This one has extremely clear water, obviously regulated by the Atlantic Ocean, and is home to a unique species of blind albino crabs. You will never see them in other parts of the World and this is why these crabs have been adopted as the symbol of the Jameos del Agua.
Crossing the lake, by a narrow footpath, we find ourselves in the “Jameo Grande”. This turquoise pool is truly heaven.
Near the exit there is the House of the Volcanoes which is an avantguarde building that houses some fantastic information about the island of Lanzarote and volcanoes in the Canary Islands in particular.
In fact, you can view instruments and computers showing live temperature measurements and movements of the Earth: so interesting!
Jardin de Cactus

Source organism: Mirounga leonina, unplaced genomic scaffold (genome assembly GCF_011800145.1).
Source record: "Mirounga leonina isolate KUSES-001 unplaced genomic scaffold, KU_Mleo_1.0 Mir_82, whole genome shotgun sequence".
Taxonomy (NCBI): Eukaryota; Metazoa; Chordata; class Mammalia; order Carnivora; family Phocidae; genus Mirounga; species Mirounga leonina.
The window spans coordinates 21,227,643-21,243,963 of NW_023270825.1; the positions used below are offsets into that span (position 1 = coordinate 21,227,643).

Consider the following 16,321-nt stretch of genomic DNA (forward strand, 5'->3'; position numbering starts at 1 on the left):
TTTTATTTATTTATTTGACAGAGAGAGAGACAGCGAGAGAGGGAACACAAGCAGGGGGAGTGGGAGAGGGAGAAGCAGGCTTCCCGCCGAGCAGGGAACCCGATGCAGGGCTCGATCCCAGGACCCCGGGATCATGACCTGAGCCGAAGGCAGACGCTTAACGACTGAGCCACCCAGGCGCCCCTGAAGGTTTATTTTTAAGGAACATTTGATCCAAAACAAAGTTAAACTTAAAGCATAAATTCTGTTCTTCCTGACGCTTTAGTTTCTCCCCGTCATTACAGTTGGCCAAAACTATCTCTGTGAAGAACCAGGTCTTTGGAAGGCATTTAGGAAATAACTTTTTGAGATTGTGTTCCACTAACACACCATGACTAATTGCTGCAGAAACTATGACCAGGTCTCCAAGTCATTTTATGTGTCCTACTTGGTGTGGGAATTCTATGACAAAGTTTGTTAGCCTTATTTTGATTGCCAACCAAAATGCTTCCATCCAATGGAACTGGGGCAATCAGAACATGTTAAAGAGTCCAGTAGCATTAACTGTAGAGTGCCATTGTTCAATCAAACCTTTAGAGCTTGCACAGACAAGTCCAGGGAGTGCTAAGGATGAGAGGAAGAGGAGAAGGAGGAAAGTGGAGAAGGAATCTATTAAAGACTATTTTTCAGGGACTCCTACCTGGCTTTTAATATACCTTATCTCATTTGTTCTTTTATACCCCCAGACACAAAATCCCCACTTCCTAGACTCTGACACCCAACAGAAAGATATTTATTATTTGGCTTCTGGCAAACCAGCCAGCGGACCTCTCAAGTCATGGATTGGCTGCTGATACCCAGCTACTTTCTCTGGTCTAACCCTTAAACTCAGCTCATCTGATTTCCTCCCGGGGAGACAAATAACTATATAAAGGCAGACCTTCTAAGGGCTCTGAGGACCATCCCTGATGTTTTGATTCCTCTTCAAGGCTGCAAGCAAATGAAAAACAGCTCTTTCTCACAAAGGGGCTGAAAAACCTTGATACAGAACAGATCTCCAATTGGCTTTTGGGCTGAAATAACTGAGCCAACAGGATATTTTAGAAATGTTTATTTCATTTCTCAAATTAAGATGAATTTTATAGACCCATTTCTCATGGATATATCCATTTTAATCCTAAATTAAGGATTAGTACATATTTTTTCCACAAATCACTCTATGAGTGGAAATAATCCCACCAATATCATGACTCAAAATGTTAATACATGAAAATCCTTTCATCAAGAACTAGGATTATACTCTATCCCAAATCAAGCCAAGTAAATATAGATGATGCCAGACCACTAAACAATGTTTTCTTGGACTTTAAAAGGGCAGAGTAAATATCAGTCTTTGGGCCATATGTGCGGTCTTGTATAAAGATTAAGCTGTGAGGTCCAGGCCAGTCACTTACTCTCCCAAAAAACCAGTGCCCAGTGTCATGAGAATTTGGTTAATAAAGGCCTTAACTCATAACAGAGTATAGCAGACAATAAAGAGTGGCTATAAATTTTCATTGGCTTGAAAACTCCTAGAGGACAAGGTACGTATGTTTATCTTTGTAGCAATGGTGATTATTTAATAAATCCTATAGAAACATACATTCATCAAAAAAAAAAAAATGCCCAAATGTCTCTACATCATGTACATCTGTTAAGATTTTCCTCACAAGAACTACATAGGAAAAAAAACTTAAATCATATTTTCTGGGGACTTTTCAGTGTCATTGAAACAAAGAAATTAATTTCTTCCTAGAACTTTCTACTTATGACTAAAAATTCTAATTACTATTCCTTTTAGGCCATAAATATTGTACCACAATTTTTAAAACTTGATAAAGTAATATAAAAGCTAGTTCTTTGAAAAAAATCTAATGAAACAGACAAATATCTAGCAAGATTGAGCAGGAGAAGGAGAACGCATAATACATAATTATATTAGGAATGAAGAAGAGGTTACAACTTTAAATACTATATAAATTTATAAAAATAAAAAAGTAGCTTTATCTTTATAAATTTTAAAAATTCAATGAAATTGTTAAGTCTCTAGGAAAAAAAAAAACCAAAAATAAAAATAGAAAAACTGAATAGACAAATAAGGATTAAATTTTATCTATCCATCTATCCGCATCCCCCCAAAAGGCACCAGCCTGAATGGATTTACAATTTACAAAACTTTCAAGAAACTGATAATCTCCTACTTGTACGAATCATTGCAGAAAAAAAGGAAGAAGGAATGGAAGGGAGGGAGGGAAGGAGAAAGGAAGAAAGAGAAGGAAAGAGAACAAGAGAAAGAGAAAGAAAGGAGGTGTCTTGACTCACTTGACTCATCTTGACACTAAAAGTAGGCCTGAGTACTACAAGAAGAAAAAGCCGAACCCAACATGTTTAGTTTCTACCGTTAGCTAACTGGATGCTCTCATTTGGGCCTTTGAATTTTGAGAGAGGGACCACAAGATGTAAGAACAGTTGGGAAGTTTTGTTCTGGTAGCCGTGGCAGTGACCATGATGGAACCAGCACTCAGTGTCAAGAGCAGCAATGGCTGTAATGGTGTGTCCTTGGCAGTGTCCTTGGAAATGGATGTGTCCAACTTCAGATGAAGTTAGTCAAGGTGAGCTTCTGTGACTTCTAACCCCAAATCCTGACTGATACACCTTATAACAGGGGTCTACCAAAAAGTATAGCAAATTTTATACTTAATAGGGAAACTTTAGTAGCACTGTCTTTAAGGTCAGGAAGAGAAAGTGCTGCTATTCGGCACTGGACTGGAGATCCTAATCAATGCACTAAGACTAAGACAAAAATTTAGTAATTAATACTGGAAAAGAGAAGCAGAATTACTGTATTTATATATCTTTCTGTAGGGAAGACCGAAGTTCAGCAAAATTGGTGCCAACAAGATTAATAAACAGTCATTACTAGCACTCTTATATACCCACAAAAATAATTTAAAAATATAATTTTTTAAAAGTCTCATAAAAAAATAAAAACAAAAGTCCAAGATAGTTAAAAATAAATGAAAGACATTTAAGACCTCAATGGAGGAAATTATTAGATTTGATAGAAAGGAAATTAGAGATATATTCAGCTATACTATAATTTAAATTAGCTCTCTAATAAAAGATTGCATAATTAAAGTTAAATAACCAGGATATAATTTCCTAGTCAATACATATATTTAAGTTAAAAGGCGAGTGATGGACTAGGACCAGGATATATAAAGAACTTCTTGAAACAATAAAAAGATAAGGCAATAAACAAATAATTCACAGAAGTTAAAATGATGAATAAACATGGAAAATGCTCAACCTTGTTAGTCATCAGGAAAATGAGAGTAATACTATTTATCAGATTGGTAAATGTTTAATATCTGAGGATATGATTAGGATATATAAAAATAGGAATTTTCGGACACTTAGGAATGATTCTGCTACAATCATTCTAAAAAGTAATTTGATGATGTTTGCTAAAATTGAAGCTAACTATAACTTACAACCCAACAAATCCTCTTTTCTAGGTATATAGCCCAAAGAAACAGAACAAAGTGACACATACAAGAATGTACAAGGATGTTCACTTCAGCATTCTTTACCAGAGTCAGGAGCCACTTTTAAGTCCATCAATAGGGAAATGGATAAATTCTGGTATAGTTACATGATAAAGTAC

Lanzarote’s famous Cactus Garden is based toward the north of the Island in Guatiza and it is worth visiting it: I’ve not seen anything of its kind!
Mirador del Rio
Following the street to reach the North you will find one of the spots I like most: Mirador del Rio.
As the name reveals, it is a viewpoint on an approximately 479-metre-high escarpment called Batería del Río.
The location was created in 1974 by Cesar Manrique in his typical style, consisting of a cafe, a souvenir shop and a platform on its top which are integrated in the lava rock. The building is hidden under a heavy stone skin that blends in with the environment, perfectly respecting the landscape.
After accessing inside the building through a narrow winding white corridor, there is a spacious white-walled open plan area with a wooden floor, tables and chairs with two large glass curvaceous windows that allow contemplating an extraordinary panoramic view over the strait of “Río” towards the remote Island of La Graciosa and, on clear days, Montana Clara and Alegranza.